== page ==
I thought these tips were especially helpful to someone who wants to bring pop culture into the classroom, because it gives a standard of what is helpful and what is pandering, plus it gives such an important reminder: you don't have to know everything about pop culture to connect to it in a real way.
I love these ideas because they are so relatable to whatever's popular at the time. I have some personal success with the idea about sales, too. I have never seen a classroom light up so much over the idea of having a "shopping day" where they spent part of the period on online stores examining just what persuasive techniques the retailers use. There's so much cultural studying you can do through these lenses, too, which is so important for English, history, and foreign languages.
This article focuses on morals and "clean" pop culture analysis, but it's an interesting look at the climate of schools, their students, and how you can turn something potentially inappropriate into a conversation, a learning opportunity, or even a parallel to subjects in English and history classes. (Note: This site requires registration to see a few free articles)
I love this article's idea of using a list of trends as a starting point for research, discussions, or creative sparks. Overall, these ideas address the idea that what happens, in reality, can have an impact on what happens in the classroom in a really creative way.
These ideas are heavily focused on English, but there's a lot of fun to be had by playing with songs, synthesizing comparisons (Snooki to The Wife of Bath, who'd have thought?), and using a lot of creativity with these ideas. It also has a few links to examples of successful English lessons using pop culture and songs for anyone interested in looking them over.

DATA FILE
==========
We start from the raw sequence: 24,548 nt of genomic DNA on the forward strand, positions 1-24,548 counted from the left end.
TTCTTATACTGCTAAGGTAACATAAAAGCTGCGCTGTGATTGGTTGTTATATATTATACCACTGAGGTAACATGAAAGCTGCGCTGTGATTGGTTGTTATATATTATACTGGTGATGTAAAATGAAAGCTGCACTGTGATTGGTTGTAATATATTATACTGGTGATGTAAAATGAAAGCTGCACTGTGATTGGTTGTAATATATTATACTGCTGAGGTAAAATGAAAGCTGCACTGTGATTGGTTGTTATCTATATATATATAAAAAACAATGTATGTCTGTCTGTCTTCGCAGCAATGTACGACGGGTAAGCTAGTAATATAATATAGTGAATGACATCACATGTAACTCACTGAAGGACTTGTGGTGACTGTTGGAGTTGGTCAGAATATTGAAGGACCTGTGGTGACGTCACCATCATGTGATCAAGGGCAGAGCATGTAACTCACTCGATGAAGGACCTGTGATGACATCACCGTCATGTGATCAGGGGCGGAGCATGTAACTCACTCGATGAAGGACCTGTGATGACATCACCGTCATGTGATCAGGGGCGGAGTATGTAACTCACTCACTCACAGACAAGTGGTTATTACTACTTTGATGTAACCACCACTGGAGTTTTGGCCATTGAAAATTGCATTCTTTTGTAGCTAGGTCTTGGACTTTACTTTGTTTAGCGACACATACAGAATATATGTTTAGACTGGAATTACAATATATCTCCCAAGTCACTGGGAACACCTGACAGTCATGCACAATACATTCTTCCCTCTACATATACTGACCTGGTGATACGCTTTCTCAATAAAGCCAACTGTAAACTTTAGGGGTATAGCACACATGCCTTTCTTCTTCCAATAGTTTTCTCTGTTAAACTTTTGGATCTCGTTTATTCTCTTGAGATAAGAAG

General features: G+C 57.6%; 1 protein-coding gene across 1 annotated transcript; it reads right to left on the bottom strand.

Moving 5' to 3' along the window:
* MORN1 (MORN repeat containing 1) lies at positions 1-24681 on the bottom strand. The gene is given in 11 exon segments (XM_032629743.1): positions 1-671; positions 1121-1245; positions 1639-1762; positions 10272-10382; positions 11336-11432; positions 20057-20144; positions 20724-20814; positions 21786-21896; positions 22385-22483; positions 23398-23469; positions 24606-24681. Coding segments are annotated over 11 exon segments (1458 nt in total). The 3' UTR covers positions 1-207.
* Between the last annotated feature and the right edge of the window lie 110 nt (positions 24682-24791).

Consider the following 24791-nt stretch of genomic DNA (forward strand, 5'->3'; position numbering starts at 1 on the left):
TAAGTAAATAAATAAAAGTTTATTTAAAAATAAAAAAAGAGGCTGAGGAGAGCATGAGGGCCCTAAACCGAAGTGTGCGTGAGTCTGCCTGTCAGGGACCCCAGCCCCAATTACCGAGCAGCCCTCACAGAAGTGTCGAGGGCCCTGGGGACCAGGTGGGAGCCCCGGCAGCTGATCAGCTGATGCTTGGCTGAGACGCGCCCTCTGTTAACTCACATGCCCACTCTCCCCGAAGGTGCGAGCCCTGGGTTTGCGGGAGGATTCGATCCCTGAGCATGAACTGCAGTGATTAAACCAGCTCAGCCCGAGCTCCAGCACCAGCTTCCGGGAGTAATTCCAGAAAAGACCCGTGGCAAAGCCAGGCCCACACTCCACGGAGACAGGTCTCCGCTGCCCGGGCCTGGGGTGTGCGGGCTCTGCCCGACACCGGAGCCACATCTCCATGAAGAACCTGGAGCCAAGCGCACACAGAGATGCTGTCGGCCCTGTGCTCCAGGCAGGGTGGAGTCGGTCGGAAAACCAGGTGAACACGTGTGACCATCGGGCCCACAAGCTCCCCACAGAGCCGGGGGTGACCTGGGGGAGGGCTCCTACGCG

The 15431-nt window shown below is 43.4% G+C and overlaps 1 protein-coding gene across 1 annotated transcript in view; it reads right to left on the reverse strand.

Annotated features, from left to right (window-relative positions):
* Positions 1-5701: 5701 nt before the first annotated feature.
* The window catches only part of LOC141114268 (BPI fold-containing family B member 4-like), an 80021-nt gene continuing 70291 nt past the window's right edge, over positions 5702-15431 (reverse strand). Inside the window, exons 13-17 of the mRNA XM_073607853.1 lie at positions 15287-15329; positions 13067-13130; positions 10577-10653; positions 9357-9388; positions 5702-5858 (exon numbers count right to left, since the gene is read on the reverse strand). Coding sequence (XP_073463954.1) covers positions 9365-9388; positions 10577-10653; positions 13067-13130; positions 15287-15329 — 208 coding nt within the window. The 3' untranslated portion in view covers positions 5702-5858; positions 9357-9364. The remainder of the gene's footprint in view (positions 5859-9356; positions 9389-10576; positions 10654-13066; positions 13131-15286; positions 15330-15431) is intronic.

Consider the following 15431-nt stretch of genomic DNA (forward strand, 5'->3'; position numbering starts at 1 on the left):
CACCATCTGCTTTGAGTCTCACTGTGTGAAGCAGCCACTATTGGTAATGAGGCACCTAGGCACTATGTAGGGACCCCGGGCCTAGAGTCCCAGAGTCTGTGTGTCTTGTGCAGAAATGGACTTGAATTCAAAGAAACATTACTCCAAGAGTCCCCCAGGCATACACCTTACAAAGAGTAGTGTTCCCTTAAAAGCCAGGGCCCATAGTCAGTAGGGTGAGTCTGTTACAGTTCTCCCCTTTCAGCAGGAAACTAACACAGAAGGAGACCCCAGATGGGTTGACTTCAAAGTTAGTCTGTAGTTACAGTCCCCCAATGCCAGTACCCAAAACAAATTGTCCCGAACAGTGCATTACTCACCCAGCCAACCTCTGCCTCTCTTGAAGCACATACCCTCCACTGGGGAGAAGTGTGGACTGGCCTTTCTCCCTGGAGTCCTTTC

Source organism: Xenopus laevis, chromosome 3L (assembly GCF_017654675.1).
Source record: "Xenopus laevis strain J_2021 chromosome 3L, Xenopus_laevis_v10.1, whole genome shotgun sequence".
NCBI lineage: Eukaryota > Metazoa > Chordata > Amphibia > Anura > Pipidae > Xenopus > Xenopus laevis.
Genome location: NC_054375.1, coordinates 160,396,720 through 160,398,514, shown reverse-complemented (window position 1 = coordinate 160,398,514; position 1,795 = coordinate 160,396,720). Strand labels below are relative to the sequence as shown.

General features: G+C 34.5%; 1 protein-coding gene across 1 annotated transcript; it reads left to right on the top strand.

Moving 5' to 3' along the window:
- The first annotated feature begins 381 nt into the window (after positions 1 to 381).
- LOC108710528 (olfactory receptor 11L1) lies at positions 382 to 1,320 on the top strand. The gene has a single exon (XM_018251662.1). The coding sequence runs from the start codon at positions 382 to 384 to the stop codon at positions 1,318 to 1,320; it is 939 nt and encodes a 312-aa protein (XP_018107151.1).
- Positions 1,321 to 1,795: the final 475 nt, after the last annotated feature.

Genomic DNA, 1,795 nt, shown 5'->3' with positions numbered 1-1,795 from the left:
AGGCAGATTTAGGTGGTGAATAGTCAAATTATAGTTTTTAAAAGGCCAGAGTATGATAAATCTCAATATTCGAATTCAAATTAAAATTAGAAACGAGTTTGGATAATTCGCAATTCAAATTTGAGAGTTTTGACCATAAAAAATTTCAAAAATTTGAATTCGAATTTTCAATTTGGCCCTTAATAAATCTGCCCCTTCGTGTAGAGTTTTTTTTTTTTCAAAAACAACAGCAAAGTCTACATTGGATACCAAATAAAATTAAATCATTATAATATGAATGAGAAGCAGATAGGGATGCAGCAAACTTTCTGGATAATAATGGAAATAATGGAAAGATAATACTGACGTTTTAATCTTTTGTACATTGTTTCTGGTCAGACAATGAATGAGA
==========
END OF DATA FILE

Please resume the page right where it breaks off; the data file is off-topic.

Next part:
This article takes a focus off of specific pop culture and puts a specific, critical lens to mass media and marketing. It is a really great lesson in media awareness, 21st-century skills, and rhetoric that can be useful both in- and outside the classroom, but all it usually requires is a good set of inquiry lessons and access to something like YouTube to find the ads.
These lessons tie in from elementary to high school teaching, and they're really high-quality multimedia lessons. I haven't used them personally, but they ask the right questions and have good plans. It could be especially interesting if a school or system decided to implement these lessons across the grade levels since they build upon each other.
A fascinating lesson in civics and rhetoric that focuses on politics and election debates. It not only examines the roles of media and technology as they have impacted how we communicate about politics, but it also feels especially pertinent in election years such as 2016. This has some great attached resources and is incredibly relevant with the multimedia campaigns of 2016.